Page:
Steals & Deals for Early March, 2015
STAR ALLIANCE: Easter, Passover, Summer, Europe, Business Class, Some Bargains
With business picking up and airlines cutting down on inventory across the Atlantic, the Easter/Passover and Summer business-class sales to Europe are no longer the frenzy-creating, joy-inducing events they once were. Prices have doubled or even tripled from springs and summers recently passed and most of the eye-popping bargains are gone. Still, if you've arranged your travel life to cash in on some of these deals, careful combing will turn up some useful offers. I've focused on Star Alliance carriers because they've traditionally been the most aggressive with the sales. You should find matching prices on most routes from SkyTeam and Oneworld carriers.
    For the Easter/Passover period, outbound travel is permitted between March 29 and April 10 and returns at the lowest prices are available between April 6 and April 16. You'll have to book 14 days in advance and it looks like a Saturday stay is required on most fares. (Look for P class this season with code PNC1S. Sample prices: $2,958 roundtrip Newark-Paris on United; $2,834 roundtrip New York/Kennedy-Geneva on Swiss; $3,348 roundtrip Houston-Amsterdam (United); $3,314 roundtrip Atlanta-Frankfurt (Lufthansa); and $3,688 Los Angeles-Zurich roundtrip (Swiss).
    The much-broader summer sale seems to be available between June 25 and August 29 for departures with returns permitted until September 7. Tickets must be purchased by March 9 and there's a 7-day minimum stay. Sample prices: $2,895 roundtrip between Newark and Copenhagen (SAS); $2,169 roundtrip between New York/JFK and Dusseldorf (Lufthansa); $2,599 roundtrip Charlotte to Munich (Lufthansa); and $3,798 roundtrip Los Angeles to London/Heathrow (Air New Zealand).

HILTON: Double Rubles, er, HHonors Points for the Spring
Hilton's endlessly devalued HHonors program is out with another extremely modest promotion: double HHonors points or double airline miles for stays between March 1 and May 31. You have to choose whether to earn points or miles and the choice can't be changed during the promotional period. (By the way, even in their devalued, ruble-like state, it's better to choose the HHonors points rather than the shriveled amount of miles you could earn.) There is also a huge list of hotels that won't be honoring the promotion and most of them are in the United States. (See the list here.) Advance registration is required, of course. INFORMATION: the DOUBLE YOUR HHONORS page.

HYATT GOLD PASSPORT: 20 Percent Rebate on Award Stays
Frequency programs ain't what they were, but every once in a while we still get a winner. And this is a winner. Hyatt and Chase are offering 20 percent rebates on award prices until July 31. All you need to do is be in Hyatt Gold Passport and have the Chase Hyatt Visa card. When you claim an award, 20 percent of the cost will be redeposited in your Gold Passport account 4-to-6 weeks after your award stay. The only catch? You have to register, which is hardly a catch at all. Information: the GET 20% OFF YOUR POINTS.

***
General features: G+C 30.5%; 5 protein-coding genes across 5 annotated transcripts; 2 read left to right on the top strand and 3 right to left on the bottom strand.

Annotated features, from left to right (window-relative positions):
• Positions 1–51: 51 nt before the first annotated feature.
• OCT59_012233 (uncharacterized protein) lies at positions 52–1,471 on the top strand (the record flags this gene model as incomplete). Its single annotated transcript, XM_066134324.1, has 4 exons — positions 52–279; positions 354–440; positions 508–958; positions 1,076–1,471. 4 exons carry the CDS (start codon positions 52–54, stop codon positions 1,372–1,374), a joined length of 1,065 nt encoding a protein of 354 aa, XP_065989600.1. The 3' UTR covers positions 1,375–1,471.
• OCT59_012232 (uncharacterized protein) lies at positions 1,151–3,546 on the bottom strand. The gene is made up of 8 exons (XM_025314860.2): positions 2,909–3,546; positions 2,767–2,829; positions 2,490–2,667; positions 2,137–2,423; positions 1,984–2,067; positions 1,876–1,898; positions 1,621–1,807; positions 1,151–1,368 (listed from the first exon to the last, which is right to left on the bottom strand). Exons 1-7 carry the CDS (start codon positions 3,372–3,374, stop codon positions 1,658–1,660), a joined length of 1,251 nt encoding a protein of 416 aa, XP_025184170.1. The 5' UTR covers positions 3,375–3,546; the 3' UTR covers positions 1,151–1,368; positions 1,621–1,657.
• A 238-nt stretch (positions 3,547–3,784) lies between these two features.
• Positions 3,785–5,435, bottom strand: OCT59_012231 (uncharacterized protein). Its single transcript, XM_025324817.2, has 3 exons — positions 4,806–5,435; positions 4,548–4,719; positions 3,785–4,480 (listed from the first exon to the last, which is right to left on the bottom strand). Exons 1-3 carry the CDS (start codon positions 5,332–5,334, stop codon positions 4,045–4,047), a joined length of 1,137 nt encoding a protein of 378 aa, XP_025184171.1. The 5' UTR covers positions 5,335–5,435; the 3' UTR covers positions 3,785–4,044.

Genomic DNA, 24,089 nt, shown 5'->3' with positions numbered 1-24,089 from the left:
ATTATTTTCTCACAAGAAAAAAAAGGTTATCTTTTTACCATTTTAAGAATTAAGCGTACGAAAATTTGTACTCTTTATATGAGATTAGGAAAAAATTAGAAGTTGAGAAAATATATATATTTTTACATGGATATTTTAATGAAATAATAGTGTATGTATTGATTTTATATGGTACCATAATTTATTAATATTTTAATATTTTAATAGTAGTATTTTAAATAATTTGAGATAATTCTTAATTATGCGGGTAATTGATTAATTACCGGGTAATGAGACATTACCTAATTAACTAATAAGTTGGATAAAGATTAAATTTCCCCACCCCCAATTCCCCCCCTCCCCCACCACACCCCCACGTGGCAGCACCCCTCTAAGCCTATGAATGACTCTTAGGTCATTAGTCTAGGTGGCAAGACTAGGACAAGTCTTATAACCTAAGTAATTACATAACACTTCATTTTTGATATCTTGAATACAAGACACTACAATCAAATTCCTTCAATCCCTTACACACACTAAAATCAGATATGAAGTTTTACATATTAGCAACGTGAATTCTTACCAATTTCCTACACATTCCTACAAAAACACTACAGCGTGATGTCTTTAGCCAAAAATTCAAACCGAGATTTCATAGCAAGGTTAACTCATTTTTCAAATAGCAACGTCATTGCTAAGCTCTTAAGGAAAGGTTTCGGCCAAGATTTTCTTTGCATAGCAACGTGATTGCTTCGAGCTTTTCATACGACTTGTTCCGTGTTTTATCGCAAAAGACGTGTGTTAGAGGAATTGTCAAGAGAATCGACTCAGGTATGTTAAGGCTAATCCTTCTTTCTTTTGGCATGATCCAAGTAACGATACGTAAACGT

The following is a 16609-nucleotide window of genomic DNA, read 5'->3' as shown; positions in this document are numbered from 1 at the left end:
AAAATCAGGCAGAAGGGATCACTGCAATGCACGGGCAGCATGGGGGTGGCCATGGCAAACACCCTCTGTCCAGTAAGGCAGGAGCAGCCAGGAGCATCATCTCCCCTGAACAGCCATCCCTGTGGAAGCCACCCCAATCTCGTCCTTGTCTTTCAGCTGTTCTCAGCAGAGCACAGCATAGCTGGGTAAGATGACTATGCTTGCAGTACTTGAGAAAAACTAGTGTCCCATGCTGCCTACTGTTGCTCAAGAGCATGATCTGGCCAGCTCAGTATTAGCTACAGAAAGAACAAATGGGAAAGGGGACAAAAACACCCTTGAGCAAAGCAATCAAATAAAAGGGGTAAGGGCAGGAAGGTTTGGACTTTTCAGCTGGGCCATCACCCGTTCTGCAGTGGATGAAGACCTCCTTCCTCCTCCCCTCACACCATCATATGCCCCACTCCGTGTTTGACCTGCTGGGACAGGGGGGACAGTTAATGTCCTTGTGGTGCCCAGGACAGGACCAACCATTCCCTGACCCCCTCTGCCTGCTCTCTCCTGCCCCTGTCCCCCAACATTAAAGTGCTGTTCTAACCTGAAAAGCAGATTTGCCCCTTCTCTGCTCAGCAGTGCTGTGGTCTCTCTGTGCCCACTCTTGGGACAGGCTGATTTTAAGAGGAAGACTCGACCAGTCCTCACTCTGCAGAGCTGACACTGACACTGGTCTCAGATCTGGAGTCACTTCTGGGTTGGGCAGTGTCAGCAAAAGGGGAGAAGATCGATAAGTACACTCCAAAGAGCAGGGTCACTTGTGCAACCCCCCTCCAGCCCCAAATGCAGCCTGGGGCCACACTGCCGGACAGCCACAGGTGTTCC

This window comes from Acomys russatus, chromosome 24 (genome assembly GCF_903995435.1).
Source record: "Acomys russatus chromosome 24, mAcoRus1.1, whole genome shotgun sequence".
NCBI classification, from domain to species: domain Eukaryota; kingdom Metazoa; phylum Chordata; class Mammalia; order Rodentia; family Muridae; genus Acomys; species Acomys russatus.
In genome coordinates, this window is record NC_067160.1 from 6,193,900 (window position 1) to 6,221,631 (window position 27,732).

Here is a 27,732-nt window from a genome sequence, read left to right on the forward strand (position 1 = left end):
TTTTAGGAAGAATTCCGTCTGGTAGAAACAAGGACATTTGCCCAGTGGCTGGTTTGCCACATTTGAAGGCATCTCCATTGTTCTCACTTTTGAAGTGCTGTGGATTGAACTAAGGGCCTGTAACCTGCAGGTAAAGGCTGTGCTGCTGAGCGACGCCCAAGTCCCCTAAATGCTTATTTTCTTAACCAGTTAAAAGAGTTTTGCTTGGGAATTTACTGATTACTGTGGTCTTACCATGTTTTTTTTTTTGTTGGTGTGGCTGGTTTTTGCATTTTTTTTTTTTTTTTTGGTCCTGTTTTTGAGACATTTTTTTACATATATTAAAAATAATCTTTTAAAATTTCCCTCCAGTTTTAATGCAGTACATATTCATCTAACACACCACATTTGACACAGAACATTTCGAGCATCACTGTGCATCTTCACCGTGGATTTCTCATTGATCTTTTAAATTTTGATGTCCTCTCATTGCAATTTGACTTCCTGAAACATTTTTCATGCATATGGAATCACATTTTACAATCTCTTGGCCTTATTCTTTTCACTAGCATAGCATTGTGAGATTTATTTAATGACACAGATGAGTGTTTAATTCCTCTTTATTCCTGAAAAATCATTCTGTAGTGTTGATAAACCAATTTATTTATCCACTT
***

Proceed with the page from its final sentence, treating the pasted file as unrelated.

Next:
CHICAGO: A New Property in a Crowded Hotel Market Wants Your Attention
The 400-room Loews Chicago hotel is set to open next month in the Streeterville neighborhood. Located in a new 52-story tower at Ogden Plaza, it's a block from the Chicago River and two blocks from North Michigan Avenue. In other words, smack in the middle of two dozen other hotels, most of which are part of a larger chain. Loews' response? An opening offer of 30 percent off its "best rate" if you stay between March 2 and April 6. Of course, if you're getting 30 percent off the "best rate," wouldn't the rate you're paying actually be the "best rate?" Anyway, your call. Information: the SPECIAL OFFERS page.

IHG HOTELS: Double Airline Miles, Dozens of Choices
If you're a player in the IHG Rewards Club and your preferences are set to miles accrual, then you can earn double miles on each IHG stay until April 30. Among the dozens of participating carriers are American, Alaska, Delta, Hawaiian, United and US Airways. The one trick? Double miles begin with the second stay. Information: the LEAVE ROOM IN YOUR LUGGAGE page.

BEST WESTERN: Stay Twice and Gets Lots of Coffee, Doughnuts or Tunes
Frequent travelers are often torn between hotel promotions that offer free-night certificates and those that offer bonus points. But Best Western is circumventing that entire debate by offering cold, hard cash--well, cash in the form of gift cards--in exchange for your repeat business. If you complete two stays by March 15, Best Western will reward you with a $25 gift card valid at Dunkin' Donuts, Best Buy, or the iTunes store. If you'd prefer to keep it in the family, however, you can select a $35 gift card valid for a future Best Western Stay. Advance registration and membership in the Best Western Rewards program are required. Information: the REWARDS OFFERS page.